Man scratching his head in confusion, possibly over whether or not there's a difference between remarketing and retargetingEvery profession has its own jargon, and digital marketing is no exception. If you’ve ever watched a family member’s eyes glaze over whenever you mention MQLs or multichannel strategy or the IoT… well, we’ve all been there. But most of our industry’s jargon is at least reasonably clear, once you know its meaning.

However, there are exceptions. Such as remarketing and retargeting.

Remarketing/Retargeting: What They Are

Traditionally – meaning for the last 7 years or so – “remarketing” has been used to describe the practice of re-engaging with a potential customer through a digital channel other than the one the customer originally used. The most common example of this is an email from an online retailer reminding you of your abandoned shopping cart and possibly offering you an extra incentive to check out.

By comparison, “retargeting” has traditionally referred to the practice of presenting paid-search ads (especially display ads) to a user after they’ve visited that company’s site. For instance, if you’ve spent any time at all on a big box retailer’s site, you’ll probably see their display ads pop up in your web travels for the next week or so. It’s the principle of remarketing specifically applied to the paid-search channel.

The beauty of remarketing/retargeting is that it helps catch “the ones that got away,” the customers who didn’t take the desired action on your site the first time they visited but were still willing to consider taking that action. By reminding them (ideally in a non-intrusive manner) of the benefits of that action, remarketing/retargeting builds on the strength of your initial marketing efforts and provides additional touchpoints to move users down the sales funnel.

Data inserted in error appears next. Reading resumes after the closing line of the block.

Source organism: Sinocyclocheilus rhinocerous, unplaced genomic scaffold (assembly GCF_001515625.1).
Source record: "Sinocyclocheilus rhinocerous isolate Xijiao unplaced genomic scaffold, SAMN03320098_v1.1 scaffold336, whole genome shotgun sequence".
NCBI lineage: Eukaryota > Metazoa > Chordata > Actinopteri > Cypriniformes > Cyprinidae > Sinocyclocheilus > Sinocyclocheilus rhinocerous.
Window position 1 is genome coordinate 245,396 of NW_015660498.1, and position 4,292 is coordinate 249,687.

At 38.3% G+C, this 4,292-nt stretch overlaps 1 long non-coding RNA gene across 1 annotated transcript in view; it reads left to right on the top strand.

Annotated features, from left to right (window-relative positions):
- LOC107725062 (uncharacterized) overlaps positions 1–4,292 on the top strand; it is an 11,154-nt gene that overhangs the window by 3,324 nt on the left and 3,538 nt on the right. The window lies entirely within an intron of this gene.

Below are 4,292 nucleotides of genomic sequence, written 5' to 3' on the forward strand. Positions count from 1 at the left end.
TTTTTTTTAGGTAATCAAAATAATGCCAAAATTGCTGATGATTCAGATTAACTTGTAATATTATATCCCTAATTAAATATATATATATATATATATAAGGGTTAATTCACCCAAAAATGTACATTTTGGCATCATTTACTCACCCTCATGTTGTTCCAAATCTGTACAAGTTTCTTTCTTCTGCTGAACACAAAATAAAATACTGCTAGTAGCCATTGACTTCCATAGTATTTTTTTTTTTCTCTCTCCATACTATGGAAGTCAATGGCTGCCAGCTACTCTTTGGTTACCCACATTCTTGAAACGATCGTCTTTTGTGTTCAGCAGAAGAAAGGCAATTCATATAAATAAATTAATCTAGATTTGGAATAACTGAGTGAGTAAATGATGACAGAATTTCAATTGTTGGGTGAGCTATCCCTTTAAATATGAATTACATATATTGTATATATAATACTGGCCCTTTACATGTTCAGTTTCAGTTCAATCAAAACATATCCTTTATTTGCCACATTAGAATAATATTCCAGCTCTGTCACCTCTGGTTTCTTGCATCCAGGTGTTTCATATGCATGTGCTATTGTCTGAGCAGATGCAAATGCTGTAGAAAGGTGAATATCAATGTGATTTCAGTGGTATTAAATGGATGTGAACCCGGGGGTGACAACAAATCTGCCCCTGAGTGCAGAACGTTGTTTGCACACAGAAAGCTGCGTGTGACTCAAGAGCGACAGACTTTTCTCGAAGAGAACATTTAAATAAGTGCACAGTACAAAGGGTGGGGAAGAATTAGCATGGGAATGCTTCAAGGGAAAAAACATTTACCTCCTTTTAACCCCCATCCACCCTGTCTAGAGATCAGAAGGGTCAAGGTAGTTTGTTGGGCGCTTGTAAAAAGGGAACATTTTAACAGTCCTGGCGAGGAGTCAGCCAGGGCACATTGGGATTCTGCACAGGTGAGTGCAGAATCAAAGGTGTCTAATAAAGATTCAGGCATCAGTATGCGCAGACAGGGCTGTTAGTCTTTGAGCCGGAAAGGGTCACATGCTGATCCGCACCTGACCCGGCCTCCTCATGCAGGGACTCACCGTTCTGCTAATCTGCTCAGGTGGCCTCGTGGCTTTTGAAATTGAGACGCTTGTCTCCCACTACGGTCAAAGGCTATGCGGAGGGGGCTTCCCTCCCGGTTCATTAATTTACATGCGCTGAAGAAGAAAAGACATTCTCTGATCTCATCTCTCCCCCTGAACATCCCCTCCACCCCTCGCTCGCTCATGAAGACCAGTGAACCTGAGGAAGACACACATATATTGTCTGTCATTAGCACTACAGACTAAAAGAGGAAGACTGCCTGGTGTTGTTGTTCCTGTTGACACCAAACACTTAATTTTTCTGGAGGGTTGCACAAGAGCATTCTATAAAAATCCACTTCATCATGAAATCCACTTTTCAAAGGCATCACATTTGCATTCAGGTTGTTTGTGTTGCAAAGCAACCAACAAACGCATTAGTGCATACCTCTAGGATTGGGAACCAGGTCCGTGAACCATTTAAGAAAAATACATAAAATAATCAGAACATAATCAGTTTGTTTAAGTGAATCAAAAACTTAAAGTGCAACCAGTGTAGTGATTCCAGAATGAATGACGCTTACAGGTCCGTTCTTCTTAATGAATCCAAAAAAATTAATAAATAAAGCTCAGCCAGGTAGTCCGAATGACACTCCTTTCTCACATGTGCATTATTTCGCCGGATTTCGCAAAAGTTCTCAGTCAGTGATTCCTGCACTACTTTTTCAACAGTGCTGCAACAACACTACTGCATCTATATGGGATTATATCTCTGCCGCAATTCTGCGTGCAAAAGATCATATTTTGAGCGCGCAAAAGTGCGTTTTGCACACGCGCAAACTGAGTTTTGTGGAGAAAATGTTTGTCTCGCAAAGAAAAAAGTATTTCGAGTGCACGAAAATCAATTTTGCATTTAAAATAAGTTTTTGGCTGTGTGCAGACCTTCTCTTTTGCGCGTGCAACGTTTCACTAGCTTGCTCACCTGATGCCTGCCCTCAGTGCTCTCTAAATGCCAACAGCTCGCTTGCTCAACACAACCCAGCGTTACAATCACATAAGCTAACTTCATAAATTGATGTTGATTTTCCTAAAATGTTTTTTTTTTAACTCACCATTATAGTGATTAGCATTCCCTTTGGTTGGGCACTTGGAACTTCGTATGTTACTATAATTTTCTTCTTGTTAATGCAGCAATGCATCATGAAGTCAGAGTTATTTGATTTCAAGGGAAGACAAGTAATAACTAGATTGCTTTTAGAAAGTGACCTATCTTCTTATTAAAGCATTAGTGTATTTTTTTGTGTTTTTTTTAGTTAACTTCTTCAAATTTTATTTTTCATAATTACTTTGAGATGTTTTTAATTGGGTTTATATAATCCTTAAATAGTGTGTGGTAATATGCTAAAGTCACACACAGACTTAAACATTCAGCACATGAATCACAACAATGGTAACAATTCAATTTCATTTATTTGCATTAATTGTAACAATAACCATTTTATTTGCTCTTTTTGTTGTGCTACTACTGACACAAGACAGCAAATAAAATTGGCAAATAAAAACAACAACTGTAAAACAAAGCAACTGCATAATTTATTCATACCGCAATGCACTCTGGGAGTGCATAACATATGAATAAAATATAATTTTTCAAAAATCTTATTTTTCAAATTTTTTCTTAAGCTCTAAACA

Remarketing/Retargeting: What We Do

Because of our deep expertise within search- and analytics-based digital marketing, we absolutely include retargeting in our paid-search services. Every service package we offer is customized to the goals and requirements of each different company, so if our research indicates that retargeting is a smart strategy for your company, we will do that and do it well. However, since email marketing is outside our areas of mastery, we don’t offer remarketing services.

Except when we do.

At this point, you’re probably feeling like you’re stuck in the digital marketing version of the classic “Who’s On First?” routine. But we promise, this makes sense and doesn’t rely on a statistically unlikely confluence of last names.

The reason we sort-of offer remarketing services is because of the retargeting programs known as Google Remarketing and Bing Remarketing. That’s right, retargeting programs with “remarketing” in the name, which is not confusing in the least. One way to think of it is that we do Remarketing with a capital R (as part of the product name) but not with a little r.

Remarketing/Retargeting: How We Do It

And as noted, when we do capital-R Remarketing, we do it well. For instance, our strategic use of Google Remarketing for one of our B2B clients resulted in that channel delivering 11% of all paid-search conversions – and at a lower average cost per conversion than the rest of the paid-search account.

The difference is even more pronounced in the B2C market, where costs per conversion from remarketing were 7 to 22 times smaller than for all paid search. A more visually friendly way of showing this is by charting the Return on Ad Spend (revenue-to-spend ratio) for remarketing vs. all paid search.

And while we don’t do email-based remarketing (“little r”), one feature of Google Remarketing is the ability to target specific users from an email list; we’re planning to do this for a different client in anticipation of a live event later this year.

So obviously, we’ve got proven experience with Remarketing, but we can’t really help you with remarketing. We hope we’ve made that perfectly clear.